> KDE started the same way - an explosion of contributors working on the same goal.
But KDE was also a collection of many independent, even orthogonal, applications such that developers could work on their piece without any affect on another (ie. less code merging across larger groups, etc.) Even the dependent pieces were often linked together by abstractions at a higher level than the language (object brokers, interprocess communication protocols, etc.) right? So the real core C++ libraries and such, that were linked into programs directly were a much smaller group of developers and contributors (I'm guessing). And furthermore, a significant portion of that core was based around the commercially developed QT, which started completely as C++ (and hell, even extended it) and was a small tight team. KDE is definitely a great example of a large and active C++ based project, but still, I think, a *very* different contribution model than a community driven C++ monolithic kernel would be. It all comes down to merging, and merging lots of separate contributed C++ code and requires a lot more pre-planning, design, discipline, coordination, and review *just at the language level* than C (imo).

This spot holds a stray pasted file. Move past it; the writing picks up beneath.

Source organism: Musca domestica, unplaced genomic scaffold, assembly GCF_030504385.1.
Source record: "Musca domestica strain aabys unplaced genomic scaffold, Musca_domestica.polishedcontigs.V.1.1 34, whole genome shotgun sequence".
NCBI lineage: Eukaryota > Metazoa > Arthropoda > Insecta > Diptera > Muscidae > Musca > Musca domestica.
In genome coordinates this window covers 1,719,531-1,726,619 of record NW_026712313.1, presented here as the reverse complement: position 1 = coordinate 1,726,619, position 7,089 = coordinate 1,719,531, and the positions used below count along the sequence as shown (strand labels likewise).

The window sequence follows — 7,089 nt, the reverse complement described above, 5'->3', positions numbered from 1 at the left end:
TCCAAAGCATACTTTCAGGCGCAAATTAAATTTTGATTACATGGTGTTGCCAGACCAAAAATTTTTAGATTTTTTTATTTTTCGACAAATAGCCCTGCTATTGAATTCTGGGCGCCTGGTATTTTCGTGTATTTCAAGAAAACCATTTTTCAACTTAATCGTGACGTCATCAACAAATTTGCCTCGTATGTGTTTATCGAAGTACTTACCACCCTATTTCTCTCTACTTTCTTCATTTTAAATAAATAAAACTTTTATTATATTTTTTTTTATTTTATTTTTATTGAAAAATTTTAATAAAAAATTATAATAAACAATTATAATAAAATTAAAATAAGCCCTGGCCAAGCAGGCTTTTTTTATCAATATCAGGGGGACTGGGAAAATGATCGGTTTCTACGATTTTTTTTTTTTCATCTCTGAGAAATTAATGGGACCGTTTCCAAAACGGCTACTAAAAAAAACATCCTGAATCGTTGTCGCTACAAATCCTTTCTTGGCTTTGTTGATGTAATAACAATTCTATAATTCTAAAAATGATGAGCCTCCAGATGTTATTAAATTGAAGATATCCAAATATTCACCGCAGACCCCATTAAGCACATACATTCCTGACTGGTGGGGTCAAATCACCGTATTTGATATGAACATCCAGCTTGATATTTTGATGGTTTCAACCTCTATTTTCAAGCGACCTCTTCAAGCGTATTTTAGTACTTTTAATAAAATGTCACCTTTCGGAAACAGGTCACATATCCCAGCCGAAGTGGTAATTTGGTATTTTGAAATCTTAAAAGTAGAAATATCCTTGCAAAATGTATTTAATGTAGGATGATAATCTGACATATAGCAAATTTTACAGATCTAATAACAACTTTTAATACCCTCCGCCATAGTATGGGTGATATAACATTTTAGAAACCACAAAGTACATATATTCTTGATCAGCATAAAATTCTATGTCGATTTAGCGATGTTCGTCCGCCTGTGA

However, my summary of KDE could be wrong, so someone please correct me if so. I've not used it much personally.